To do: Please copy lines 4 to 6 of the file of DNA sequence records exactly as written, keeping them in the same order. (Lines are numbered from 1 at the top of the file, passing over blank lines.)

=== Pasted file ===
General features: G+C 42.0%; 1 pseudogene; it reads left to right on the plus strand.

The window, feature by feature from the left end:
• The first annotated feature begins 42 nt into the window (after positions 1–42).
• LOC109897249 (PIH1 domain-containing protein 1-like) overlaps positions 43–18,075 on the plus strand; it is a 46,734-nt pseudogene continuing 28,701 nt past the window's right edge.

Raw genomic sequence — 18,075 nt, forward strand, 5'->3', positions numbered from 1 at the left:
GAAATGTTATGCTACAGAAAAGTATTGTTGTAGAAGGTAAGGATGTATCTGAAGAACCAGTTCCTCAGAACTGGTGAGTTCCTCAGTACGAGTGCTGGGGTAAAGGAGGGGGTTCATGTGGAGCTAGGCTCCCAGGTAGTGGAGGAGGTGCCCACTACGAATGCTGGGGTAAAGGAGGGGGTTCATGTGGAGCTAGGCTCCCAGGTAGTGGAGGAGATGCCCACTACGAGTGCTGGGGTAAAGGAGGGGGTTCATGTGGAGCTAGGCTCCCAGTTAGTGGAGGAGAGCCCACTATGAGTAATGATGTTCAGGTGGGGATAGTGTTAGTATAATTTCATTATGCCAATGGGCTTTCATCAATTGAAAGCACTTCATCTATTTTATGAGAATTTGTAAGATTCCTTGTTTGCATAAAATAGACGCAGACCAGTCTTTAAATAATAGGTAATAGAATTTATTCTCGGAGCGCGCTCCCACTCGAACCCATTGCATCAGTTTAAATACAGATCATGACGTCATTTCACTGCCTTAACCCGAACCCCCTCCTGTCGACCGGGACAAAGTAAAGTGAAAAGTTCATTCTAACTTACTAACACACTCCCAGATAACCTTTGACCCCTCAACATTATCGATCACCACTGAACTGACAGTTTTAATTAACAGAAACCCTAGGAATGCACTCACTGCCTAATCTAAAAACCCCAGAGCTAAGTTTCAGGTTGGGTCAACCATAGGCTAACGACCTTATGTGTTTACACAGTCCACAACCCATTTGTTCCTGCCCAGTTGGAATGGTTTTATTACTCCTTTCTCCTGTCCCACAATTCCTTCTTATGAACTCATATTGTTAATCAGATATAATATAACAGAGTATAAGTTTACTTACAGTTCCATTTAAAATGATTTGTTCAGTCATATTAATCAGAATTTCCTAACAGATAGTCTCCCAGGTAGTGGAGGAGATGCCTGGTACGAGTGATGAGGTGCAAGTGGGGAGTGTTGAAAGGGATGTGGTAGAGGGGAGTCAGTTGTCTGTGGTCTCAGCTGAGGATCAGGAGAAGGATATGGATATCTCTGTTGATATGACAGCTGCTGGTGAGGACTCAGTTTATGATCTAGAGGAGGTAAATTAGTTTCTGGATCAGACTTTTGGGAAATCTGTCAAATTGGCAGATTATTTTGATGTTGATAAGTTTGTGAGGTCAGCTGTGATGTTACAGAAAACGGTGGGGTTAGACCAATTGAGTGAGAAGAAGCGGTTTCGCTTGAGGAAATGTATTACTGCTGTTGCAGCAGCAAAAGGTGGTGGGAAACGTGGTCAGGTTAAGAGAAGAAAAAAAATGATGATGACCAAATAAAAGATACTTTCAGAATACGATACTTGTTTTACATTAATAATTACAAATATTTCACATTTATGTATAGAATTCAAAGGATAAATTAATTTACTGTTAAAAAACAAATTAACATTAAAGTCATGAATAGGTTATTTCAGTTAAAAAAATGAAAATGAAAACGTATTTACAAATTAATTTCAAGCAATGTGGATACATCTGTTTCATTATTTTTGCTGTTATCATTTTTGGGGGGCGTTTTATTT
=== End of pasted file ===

• LOC109897249 (PIH1 domain-containing protein 1-like) overlaps positions 43–18,075 on the plus strand; it is a 46,734-nt pseudogene continuing 28,701 nt past the window's right edge.

Raw genomic sequence — 18,075 nt, forward strand, 5'->3', positions numbered from 1 at the left:
GAAATGTTATGCTACAGAAAAGTATTGTTGTAGAAGGTAAGGATGTATCTGAAGAACCAGTTCCTCAGAACTGGTGAGTTCCTCAGTACGAGTGCTGGGGTAAAGGAGGGGGTTCATGTGGAGCTAGGCTCCCAGGTAGTGGAGGAGGTGCCCACTACGAATGCTGGGGTAAAGGAGGGGGTTCATGTGGAGCTAGGCTCCCAGGTAGTGGAGGAGATGCCCACTACGAGTGCTGGGGTAAAGGAGGGGGTTCATGTGGAGCTAGGCTCCCAGTTAGTGGAGGAGAGCCCACTATGAGTAATGATGTTCAGGTGGGGATAGTGTTAGTATAATTTCATTATGCCAATGGGCTTTCATCAATTGAAAGCACTTCATCTATTTTATGAGAATTTGTAAGATTCCTTGTTTGCATAAAATAGACGCAGACCAGTCTTTAAATAATAGGTAATAGAATTTATTCTCGGAGCGCGCTCCCACTCGAACCCATTGCATCAGTTTAAATACAGATCATGACGTCATTTCACTGCCTTAACCCGAACCCCCTCCTGTCGACCGGGACAAAGTAAAGTGAAAAGTTCATTCTAACTTACTAACACACTCCCAGATAACCTTTGACCCCTCAACATTATCGATCACCACTGAACTGACAGTTTTAATTAACAGAAACCCTAGGAATGCACTCACTGCCTAATCTAAAAACCCCAGAGCTAAGTTTCAGGTTGGGTCAACCATAGGCTAACGACCTTATGTGTTTACACAGTCCACAACCCATTTGTTCCTGCCCAGTTGGAATGGTTTTATTACTCCTTTCTCCTGTCCCACAATTCCTTCTTATGAACTCATATTGTTAATCAGATATAATATAACAGAGTATAAGTTTACTTACAGTTCCATTTAAAATGATTTGTTCAGTCATATTAATCAGAATTTCCTAACAGATAGTCTCCCAGGTAGTGGAGGAGATGCCTGGTACGAGTGATGAGGTGCAAGTGGGGAGTGTTGAAAGGGATGTGGTAGAGGGGAGTCAGTTGTCTGTGGTCTCAGCTGAGGATCAGGAGAAGGATATGGATATCTCTGTTGATATGACAGCTGCTGGTGAGGACTCAGTTTATGATCTAGAGGAGGTAAATTAGTTTCTGGATCAGACTTTTGGGAAATCTGTCAAATTGGCAGATTATTTTGATGTTGATAAGTTTGTGAGGTCAGCTGTGATGTTACAGAAAACGGTGGGGTTAGACCAATTGAGTGAGAAGAAGCGGTTTCGCTTGAGGAAATGTATTACTGCTGTTGCAGCAGCAAAAGGTGGTGGGAAACGTGGTCAGGTTAAGAGAAGAAAAAAAATGATGATGACCAAATAAAAGATACTTTCAGAATACGATACTTGTTTTACATTAATAATTACAAATATTTCACATTTATGTATAGAATTCAAAGGATAAATTAATTTACTGTTAAAAAACAAATTAACATTAAAGTCATGAATAGGTTATTTCAGTTAAAAAAATGAAAATGAAAACGTATTTACAAATTAATTTCAAGCAATGTGGATACATCTGTTTCATTATTTTTGCTGTTATCATTTTTGGGGGGCGTTTTATTT